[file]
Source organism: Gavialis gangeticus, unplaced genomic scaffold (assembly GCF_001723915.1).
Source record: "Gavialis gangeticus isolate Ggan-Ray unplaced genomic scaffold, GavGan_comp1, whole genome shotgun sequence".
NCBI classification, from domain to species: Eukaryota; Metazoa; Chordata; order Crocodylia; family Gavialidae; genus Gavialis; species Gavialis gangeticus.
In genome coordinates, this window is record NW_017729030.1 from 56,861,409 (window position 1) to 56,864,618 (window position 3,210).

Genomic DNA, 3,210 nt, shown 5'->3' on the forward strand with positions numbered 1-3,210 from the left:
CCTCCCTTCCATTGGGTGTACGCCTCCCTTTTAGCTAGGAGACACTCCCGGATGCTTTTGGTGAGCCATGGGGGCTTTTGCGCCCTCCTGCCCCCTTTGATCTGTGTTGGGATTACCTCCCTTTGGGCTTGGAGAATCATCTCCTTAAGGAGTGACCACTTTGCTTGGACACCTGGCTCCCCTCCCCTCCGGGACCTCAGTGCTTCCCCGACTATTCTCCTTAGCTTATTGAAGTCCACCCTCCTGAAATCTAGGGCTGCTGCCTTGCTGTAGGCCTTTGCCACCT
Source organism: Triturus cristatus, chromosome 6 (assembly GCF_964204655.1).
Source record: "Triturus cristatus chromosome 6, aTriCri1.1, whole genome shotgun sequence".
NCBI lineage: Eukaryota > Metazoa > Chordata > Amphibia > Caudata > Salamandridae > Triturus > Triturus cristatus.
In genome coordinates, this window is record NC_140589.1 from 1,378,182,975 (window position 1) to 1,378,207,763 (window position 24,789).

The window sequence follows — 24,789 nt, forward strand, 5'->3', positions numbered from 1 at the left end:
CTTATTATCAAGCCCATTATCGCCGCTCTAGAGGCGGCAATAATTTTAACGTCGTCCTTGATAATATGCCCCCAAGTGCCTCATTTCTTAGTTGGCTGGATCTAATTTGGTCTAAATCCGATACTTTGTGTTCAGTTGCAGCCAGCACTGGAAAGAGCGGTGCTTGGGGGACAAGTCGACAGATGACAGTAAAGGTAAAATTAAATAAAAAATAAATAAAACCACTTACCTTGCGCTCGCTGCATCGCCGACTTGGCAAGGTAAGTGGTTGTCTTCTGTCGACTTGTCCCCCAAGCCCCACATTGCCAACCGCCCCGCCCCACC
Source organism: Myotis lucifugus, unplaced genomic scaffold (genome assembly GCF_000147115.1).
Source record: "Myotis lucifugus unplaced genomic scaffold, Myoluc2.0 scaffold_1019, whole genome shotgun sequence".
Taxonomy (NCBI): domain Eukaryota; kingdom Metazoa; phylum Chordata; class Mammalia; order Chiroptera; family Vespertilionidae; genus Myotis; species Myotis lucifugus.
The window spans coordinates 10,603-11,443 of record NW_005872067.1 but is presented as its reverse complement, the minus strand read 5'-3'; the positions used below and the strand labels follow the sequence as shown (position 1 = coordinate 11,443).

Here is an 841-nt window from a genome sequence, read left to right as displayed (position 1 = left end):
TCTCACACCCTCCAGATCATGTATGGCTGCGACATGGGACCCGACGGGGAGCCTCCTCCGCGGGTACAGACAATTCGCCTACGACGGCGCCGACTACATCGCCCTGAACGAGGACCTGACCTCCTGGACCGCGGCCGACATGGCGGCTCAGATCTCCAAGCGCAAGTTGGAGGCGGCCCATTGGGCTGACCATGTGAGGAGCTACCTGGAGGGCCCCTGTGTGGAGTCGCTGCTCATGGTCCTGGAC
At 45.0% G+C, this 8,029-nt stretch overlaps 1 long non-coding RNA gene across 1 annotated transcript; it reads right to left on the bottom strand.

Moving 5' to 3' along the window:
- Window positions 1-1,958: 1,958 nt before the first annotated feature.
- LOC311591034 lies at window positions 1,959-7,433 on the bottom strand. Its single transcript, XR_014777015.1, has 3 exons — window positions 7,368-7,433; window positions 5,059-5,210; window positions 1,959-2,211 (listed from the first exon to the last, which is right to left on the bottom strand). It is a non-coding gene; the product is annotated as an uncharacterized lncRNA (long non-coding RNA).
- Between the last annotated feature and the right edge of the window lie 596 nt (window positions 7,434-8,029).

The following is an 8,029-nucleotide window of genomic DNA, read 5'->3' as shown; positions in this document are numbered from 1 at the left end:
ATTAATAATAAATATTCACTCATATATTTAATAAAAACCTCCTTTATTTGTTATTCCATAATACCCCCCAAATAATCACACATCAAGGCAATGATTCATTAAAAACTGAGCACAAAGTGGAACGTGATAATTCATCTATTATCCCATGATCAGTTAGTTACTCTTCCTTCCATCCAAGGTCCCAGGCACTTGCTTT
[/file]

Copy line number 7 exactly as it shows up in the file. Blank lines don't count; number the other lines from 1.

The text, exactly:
Source organism: Triturus cristatus, chromosome 6 (assembly GCF_964204655.1).